Sections of riverbank along both the Oostanaula and Etowah Rivers gave way over the weekend creating.
A section of the trail along the Oostanaula River behind Chieftains Museum washed out over the weekend. The Rome Water Department sent a crew to the scene to put up caution tape to block the section of the trail until it is determined how to repair the damage.
The washed out section is close to the lowest section of the trail and also the section that is closest to the actual riverbank. In addition, a sidewalk which is close to the riverbank just north of the Turner McCall Boulevard Bridge is also washed out.
Rome Public Works Director Chris Jenkins said that detour signs would be placed on the trail, routing walkers and bikers to the sidewalk that runs in front of Chieftains out to the trail connector near Fuddruckers.
New Rome Street Department Director Chad Hampton said that erosion of the riverbank is something that is natural. Relocating that short section of the trial away from the riverbank on the museum’s property is something the city may need to consider.
"We'd still come in here and try to shore this up but a plan to fix it permanently would be to shift the trail," Hampton said.
Jenkins said the city may need to speak with representatives of the Junior Service League which owns Chieftains.
"That to me would be the best fix," Jenkins said.
Once the river level recedes, Jenkins said the city will likely put some rock into the area that washed out to try to stabilize the bank.
Sections of the trail in Ridge Ferry Park, the shoals section between the ECO Center and Chieftains have had at least two washouts in the past.
The National Weather Service recorded 1.97 inches of rain in Rome Saturday resulting in the level of the Oostanaula River level coming up sharply over the weekend.
The gauge on the Turner McCall bridge, just downriver from the washout indicates the water level rose from 7.54’ Friday night at 8 p.m. to 12.18’ Saturday night at 8 p.m. the rate of flow jumped dramatically as well, from 6.13 thousand cubic feet per second Friday night to 13.1 thousand cubic feet per second Saturday night. By Sunday night the river level was at 16.35’ and the flow had increased to 21.9 thousand cubic feet per second.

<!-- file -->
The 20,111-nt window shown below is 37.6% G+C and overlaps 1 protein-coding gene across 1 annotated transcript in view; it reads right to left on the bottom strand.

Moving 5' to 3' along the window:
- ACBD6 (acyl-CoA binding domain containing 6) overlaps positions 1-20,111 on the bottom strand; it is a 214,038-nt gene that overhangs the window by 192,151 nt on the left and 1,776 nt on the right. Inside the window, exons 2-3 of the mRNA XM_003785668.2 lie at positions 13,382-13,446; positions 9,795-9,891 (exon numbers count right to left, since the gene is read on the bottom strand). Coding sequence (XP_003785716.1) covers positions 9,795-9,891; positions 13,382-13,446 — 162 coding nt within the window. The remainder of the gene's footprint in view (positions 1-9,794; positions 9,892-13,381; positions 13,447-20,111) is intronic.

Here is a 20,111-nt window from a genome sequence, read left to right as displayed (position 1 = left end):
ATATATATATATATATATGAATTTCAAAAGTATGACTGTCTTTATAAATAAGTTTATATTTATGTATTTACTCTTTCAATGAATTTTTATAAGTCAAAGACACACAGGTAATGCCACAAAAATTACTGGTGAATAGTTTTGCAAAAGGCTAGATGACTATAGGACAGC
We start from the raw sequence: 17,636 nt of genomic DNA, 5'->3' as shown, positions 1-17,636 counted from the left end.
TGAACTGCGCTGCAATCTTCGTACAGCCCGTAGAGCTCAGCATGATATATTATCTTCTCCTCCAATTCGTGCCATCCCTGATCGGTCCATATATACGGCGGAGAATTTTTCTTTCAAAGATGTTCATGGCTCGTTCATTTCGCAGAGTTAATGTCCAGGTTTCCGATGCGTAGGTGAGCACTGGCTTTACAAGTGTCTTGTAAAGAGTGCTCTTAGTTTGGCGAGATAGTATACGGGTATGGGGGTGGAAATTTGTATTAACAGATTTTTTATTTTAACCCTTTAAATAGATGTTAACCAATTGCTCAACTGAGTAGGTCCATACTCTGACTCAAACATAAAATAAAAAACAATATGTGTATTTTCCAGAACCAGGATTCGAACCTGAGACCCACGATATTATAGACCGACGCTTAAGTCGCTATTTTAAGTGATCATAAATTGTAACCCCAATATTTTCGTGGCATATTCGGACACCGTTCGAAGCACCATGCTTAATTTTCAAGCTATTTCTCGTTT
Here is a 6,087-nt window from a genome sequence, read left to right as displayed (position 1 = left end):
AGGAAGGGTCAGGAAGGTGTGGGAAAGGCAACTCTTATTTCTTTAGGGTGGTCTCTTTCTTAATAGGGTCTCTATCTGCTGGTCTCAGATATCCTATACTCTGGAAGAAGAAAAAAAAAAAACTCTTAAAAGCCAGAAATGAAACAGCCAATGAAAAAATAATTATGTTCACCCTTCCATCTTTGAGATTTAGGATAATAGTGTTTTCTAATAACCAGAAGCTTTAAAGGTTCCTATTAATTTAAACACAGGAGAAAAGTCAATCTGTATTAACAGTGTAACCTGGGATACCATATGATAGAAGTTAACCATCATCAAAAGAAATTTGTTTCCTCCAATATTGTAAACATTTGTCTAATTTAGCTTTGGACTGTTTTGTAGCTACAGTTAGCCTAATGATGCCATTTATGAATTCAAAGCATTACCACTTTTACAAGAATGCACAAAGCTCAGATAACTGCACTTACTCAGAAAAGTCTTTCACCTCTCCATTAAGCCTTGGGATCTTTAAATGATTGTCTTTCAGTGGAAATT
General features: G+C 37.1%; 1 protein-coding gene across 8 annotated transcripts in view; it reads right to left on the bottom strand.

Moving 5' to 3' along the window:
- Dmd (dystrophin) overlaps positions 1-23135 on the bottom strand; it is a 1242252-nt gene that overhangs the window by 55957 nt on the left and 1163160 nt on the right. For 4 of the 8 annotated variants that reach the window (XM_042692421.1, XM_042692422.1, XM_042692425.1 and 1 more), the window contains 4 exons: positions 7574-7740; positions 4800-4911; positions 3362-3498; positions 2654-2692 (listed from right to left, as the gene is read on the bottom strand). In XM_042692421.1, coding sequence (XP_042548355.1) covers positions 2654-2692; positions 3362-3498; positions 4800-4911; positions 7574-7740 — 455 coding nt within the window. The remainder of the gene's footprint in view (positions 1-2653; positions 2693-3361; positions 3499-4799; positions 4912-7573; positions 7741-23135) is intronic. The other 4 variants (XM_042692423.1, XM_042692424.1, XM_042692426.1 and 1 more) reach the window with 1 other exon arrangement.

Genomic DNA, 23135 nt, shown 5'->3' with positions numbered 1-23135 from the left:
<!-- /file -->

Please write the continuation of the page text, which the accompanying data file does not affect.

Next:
Over on the Etowah River, a large section of the embankment just east of the Etowah Water Intake section collapsed into the river, toppling a large tree. Urban Forestry Department personnel had to use boom bucket trucks to cut away some of the tree so when the river level recedes, it doesn't topple into any of the water pumping equipment.
A much larger section of the riverbank might have collapsed into the Etowah had it not been for a lot of large old hardwood trees that have established significant root systems in the bank, Rome arborist Terry Paige said.
Once the water level recedes Water & Sewer Department Director Mike Hackett said they will take a hard look at the area that washed out to see how to best make repairs. Although the city has little contingency money left in the budget at the end of the year to deal with expensive repairs, said City Manager Sammy Rich.
All of this comes just weeks after the Oostanaula River rose to a crest of 24.71’ on Nov. 15 and the flow rate got up close to 22 thousand cubic feet per second.
The ups and downs of the river are what has caused the bank at the confluence of the Oostanaula and Etowah downtown to erode seriously enough to the point that a stabilization project was put on the 2013 SPLOST project list.
That is still one of the few projects on the 2013 list that has not been completed.